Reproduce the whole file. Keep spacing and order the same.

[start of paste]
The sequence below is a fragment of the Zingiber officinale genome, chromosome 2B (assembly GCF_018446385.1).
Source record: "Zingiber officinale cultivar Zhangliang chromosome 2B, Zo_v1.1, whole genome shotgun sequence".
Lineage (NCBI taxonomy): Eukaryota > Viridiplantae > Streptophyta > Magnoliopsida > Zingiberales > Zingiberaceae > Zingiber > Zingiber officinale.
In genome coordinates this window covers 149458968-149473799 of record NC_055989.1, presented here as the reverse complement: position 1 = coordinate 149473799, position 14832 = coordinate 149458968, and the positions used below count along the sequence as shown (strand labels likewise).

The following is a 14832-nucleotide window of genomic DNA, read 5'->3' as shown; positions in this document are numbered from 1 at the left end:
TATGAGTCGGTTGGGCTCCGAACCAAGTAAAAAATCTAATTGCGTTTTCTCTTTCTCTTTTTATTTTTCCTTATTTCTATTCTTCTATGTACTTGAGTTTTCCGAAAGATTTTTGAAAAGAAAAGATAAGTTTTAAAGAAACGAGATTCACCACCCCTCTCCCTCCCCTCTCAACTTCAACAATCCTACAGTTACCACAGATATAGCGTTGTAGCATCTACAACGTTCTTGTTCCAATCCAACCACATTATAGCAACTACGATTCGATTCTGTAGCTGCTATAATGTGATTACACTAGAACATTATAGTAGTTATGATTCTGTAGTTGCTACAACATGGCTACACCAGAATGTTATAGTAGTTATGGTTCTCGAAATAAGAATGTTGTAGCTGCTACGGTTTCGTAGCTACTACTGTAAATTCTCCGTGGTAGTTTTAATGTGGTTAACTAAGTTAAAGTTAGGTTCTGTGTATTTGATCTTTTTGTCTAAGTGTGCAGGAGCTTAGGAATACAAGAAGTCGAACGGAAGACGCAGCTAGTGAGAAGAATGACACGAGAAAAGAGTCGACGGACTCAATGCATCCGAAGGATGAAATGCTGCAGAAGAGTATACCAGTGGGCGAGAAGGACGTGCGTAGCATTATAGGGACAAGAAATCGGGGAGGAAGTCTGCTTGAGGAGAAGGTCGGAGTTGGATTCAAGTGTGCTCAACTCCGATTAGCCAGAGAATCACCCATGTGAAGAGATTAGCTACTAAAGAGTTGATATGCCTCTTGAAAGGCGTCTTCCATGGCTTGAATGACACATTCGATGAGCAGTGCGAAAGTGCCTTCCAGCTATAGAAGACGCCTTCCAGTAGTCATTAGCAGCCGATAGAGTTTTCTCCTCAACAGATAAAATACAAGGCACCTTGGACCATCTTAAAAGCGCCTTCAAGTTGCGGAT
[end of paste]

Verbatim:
The sequence below is a fragment of the Zingiber officinale genome, chromosome 2B (assembly GCF_018446385.1).
Source record: "Zingiber officinale cultivar Zhangliang chromosome 2B, Zo_v1.1, whole genome shotgun sequence".
Lineage (NCBI taxonomy): Eukaryota > Viridiplantae > Streptophyta > Magnoliopsida > Zingiberales > Zingiberaceae > Zingiber > Zingiber officinale.
In genome coordinates this window covers 149458968-149473799 of record NC_055989.1, presented here as the reverse complement: position 1 = coordinate 149473799, position 14832 = coordinate 149458968, and the positions used below count along the sequence as shown (strand labels likewise).

The following is a 14832-nucleotide window of genomic DNA, read 5'->3' as shown; positions in this document are numbered from 1 at the left end:
TATGAGTCGGTTGGGCTCCGAACCAAGTAAAAAATCTAATTGCGTTTTCTCTTTCTCTTTTTATTTTTCCTTATTTCTATTCTTCTATGTACTTGAGTTTTCCGAAAGATTTTTGAAAAGAAAAGATAAGTTTTAAAGAAACGAGATTCACCACCCCTCTCCCTCCCCTCTCAACTTCAACAATCCTACAGTTACCACAGATATAGCGTTGTAGCATCTACAACGTTCTTGTTCCAATCCAACCACATTATAGCAACTACGATTCGATTCTGTAGCTGCTATAATGTGATTACACTAGAACATTATAGTAGTTATGATTCTGTAGTTGCTACAACATGGCTACACCAGAATGTTATAGTAGTTATGGTTCTCGAAATAAGAATGTTGTAGCTGCTACGGTTTCGTAGCTACTACTGTAAATTCTCCGTGGTAGTTTTAATGTGGTTAACTAAGTTAAAGTTAGGTTCTGTGTATTTGATCTTTTTGTCTAAGTGTGCAGGAGCTTAGGAATACAAGAAGTCGAACGGAAGACGCAGCTAGTGAGAAGAATGACACGAGAAAAGAGTCGACGGACTCAATGCATCCGAAGGATGAAATGCTGCAGAAGAGTATACCAGTGGGCGAGAAGGACGTGCGTAGCATTATAGGGACAAGAAATCGGGGAGGAAGTCTGCTTGAGGAGAAGGTCGGAGTTGGATTCAAGTGTGCTCAACTCCGATTAGCCAGAGAATCACCCATGTGAAGAGATTAGCTACTAAAGAGTTGATATGCCTCTTGAAAGGCGTCTTCCATGGCTTGAATGACACATTCGATGAGCAGTGCGAAAGTGCCTTCCAGCTATAGAAGACGCCTTCCAGTAGTCATTAGCAGCCGATAGAGTTTTCTCCTCAACAGATAAAATACAAGGCACCTTGGACCATCTTAAAAGCGCCTTCAAGTTGCGGAT